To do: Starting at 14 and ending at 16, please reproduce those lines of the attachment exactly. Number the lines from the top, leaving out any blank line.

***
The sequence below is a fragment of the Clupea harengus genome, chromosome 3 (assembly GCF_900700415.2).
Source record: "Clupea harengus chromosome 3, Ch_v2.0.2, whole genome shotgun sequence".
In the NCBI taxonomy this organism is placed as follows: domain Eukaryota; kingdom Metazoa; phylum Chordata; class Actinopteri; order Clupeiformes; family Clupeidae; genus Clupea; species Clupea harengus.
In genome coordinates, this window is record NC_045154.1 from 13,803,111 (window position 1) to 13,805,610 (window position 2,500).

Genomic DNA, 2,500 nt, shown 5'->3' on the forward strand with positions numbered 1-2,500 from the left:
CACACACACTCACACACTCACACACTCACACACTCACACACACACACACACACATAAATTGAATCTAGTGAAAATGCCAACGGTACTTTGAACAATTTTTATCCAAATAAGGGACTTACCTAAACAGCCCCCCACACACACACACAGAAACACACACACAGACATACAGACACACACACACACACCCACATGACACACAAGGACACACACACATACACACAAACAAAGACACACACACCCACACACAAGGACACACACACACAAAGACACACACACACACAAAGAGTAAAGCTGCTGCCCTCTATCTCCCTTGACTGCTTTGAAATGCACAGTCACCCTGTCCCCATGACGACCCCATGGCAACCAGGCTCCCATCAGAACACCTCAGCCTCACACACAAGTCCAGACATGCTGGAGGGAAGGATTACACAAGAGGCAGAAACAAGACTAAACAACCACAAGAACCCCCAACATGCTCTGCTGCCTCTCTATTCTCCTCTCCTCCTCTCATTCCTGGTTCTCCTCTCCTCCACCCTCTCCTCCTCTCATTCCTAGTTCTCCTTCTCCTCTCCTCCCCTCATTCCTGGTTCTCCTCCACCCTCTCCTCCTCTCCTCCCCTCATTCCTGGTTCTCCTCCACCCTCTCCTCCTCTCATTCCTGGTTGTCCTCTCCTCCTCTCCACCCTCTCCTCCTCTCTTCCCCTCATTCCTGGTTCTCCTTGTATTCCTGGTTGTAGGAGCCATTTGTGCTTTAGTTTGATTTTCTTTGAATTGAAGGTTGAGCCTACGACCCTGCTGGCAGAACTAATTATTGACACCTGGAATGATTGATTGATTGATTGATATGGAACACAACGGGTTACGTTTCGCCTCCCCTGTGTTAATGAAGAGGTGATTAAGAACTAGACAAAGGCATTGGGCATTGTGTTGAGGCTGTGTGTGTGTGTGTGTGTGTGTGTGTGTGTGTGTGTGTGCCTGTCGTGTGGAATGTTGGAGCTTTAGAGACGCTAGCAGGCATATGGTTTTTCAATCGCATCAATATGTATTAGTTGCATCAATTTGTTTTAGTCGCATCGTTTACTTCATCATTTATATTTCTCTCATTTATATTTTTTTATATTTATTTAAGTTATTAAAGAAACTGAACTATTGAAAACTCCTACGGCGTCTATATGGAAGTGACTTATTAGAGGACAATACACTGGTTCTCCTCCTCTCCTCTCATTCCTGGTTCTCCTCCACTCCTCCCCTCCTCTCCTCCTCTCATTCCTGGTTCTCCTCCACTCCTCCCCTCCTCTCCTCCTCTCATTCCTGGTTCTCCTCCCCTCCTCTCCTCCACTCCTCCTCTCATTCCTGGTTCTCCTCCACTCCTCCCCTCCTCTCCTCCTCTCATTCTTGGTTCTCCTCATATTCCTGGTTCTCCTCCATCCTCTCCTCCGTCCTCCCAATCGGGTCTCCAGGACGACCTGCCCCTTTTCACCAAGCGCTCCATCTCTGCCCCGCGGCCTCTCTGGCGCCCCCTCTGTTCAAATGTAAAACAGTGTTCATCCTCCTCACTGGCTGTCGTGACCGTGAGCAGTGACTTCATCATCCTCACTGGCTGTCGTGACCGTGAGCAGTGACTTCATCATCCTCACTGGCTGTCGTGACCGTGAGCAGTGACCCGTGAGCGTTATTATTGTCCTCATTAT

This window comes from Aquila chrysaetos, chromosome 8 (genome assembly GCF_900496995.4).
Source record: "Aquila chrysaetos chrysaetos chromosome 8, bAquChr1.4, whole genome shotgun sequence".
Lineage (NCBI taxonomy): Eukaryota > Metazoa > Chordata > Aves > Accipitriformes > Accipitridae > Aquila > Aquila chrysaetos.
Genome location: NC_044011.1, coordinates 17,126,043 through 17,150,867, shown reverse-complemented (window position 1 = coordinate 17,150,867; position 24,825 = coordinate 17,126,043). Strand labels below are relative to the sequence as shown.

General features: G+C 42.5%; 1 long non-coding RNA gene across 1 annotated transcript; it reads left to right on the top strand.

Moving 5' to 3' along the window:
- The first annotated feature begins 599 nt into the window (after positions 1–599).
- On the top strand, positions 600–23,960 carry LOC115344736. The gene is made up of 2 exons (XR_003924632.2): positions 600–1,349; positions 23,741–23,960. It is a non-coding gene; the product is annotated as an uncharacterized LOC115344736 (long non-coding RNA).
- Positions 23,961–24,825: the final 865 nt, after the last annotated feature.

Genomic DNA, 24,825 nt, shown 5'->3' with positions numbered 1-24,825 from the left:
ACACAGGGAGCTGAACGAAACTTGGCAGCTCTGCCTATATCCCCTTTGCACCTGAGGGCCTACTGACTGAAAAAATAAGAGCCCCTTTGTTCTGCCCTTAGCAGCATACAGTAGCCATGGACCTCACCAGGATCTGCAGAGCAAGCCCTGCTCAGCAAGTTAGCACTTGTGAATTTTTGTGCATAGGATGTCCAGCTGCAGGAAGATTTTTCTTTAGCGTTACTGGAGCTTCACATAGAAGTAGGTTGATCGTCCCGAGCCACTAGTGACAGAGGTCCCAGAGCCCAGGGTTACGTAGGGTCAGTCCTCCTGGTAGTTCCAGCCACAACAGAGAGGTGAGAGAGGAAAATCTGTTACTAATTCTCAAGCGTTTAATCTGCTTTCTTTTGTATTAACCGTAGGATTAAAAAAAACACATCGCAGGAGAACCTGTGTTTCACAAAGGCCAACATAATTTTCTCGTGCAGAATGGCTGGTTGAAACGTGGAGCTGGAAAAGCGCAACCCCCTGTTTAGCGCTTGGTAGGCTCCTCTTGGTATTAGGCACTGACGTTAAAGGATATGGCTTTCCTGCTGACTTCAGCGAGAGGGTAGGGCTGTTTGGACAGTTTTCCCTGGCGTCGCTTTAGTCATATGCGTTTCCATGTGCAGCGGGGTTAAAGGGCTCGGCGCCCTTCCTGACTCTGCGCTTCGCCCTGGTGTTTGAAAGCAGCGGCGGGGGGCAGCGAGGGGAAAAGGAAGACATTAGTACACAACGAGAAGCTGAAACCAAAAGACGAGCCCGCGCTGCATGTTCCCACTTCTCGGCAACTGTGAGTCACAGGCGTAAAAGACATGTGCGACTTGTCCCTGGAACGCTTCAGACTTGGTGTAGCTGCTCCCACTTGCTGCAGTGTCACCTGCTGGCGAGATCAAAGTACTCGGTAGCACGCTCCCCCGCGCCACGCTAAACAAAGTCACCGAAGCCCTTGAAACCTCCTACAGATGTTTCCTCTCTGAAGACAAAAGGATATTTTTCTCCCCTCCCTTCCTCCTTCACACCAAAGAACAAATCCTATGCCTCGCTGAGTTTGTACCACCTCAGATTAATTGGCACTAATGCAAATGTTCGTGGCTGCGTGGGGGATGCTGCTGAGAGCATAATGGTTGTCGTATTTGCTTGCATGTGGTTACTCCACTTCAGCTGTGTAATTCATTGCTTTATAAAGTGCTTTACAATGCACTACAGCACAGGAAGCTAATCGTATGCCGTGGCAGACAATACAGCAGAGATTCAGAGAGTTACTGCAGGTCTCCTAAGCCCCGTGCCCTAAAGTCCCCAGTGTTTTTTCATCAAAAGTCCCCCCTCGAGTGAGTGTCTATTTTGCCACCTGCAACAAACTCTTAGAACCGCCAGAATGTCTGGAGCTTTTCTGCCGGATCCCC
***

- On the top strand, positions 600–23,960 carry LOC115344736. The gene is made up of 2 exons (XR_003924632.2): positions 600–1,349; positions 23,741–23,960. It is a non-coding gene; the product is annotated as an uncharacterized LOC115344736 (long non-coding RNA).
- Positions 23,961–24,825: the final 865 nt, after the last annotated feature.

Genomic DNA, 24,825 nt, shown 5'->3' with positions numbered 1-24,825 from the left: